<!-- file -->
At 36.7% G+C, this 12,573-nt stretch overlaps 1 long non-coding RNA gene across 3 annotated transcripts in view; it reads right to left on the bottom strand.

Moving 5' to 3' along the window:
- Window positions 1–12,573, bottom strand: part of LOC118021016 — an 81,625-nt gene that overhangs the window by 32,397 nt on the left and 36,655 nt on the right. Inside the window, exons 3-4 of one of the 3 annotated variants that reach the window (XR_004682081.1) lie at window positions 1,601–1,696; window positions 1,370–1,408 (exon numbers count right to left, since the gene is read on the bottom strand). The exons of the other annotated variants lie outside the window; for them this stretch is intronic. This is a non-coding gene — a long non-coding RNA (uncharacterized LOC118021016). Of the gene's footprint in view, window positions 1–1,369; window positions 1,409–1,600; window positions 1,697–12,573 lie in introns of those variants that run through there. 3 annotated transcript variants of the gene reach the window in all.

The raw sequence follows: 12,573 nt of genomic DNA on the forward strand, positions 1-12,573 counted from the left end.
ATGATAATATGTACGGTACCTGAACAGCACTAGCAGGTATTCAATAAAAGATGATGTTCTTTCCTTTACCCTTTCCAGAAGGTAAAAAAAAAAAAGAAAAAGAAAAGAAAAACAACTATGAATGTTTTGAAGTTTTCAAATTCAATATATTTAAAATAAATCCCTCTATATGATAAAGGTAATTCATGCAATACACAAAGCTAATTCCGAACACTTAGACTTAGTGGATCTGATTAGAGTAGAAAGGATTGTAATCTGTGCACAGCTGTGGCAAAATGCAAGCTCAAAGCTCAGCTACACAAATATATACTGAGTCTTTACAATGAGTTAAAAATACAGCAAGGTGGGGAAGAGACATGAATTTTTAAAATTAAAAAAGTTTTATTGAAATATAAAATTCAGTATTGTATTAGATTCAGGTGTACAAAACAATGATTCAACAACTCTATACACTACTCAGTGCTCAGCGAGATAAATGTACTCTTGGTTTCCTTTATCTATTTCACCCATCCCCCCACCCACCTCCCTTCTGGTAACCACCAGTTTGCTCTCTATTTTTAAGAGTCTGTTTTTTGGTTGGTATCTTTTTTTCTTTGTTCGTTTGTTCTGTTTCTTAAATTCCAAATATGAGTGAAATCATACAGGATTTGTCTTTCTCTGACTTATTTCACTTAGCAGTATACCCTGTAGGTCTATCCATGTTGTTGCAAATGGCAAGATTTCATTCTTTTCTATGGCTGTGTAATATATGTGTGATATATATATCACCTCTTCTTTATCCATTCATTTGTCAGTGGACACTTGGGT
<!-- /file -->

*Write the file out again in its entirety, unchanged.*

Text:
At 36.7% G+C, this 12,573-nt stretch overlaps 1 long non-coding RNA gene across 3 annotated transcripts in view; it reads right to left on the bottom strand.

Moving 5' to 3' along the window:
- Window positions 1–12,573, bottom strand: part of LOC118021016 — an 81,625-nt gene that overhangs the window by 32,397 nt on the left and 36,655 nt on the right. Inside the window, exons 3-4 of one of the 3 annotated variants that reach the window (XR_004682081.1) lie at window positions 1,601–1,696; window positions 1,370–1,408 (exon numbers count right to left, since the gene is read on the bottom strand). The exons of the other annotated variants lie outside the window; for them this stretch is intronic. This is a non-coding gene — a long non-coding RNA (uncharacterized LOC118021016). Of the gene's footprint in view, window positions 1–1,369; window positions 1,409–1,600; window positions 1,697–12,573 lie in introns of those variants that run through there. 3 annotated transcript variants of the gene reach the window in all.

The raw sequence follows: 12,573 nt of genomic DNA on the forward strand, positions 1-12,573 counted from the left end.
ATGATAATATGTACGGTACCTGAACAGCACTAGCAGGTATTCAATAAAAGATGATGTTCTTTCCTTTACCCTTTCCAGAAGGTAAAAAAAAAAAAGAAAAAGAAAAGAAAAACAACTATGAATGTTTTGAAGTTTTCAAATTCAATATATTTAAAATAAATCCCTCTATATGATAAAGGTAATTCATGCAATACACAAAGCTAATTCCGAACACTTAGACTTAGTGGATCTGATTAGAGTAGAAAGGATTGTAATCTGTGCACAGCTGTGGCAAAATGCAAGCTCAAAGCTCAGCTACACAAATATATACTGAGTCTTTACAATGAGTTAAAAATACAGCAAGGTGGGGAAGAGACATGAATTTTTAAAATTAAAAAAGTTTTATTGAAATATAAAATTCAGTATTGTATTAGATTCAGGTGTACAAAACAATGATTCAACAACTCTATACACTACTCAGTGCTCAGCGAGATAAATGTACTCTTGGTTTCCTTTATCTATTTCACCCATCCCCCCACCCACCTCCCTTCTGGTAACCACCAGTTTGCTCTCTATTTTTAAGAGTCTGTTTTTTGGTTGGTATCTTTTTTTCTTTGTTCGTTTGTTCTGTTTCTTAAATTCCAAATATGAGTGAAATCATACAGGATTTGTCTTTCTCTGACTTATTTCACTTAGCAGTATACCCTGTAGGTCTATCCATGTTGTTGCAAATGGCAAGATTTCATTCTTTTCTATGGCTGTGTAATATATGTGTGATATATATATCACCTCTTCTTTATCCATTCATTTGTCAGTGGACACTTGGGT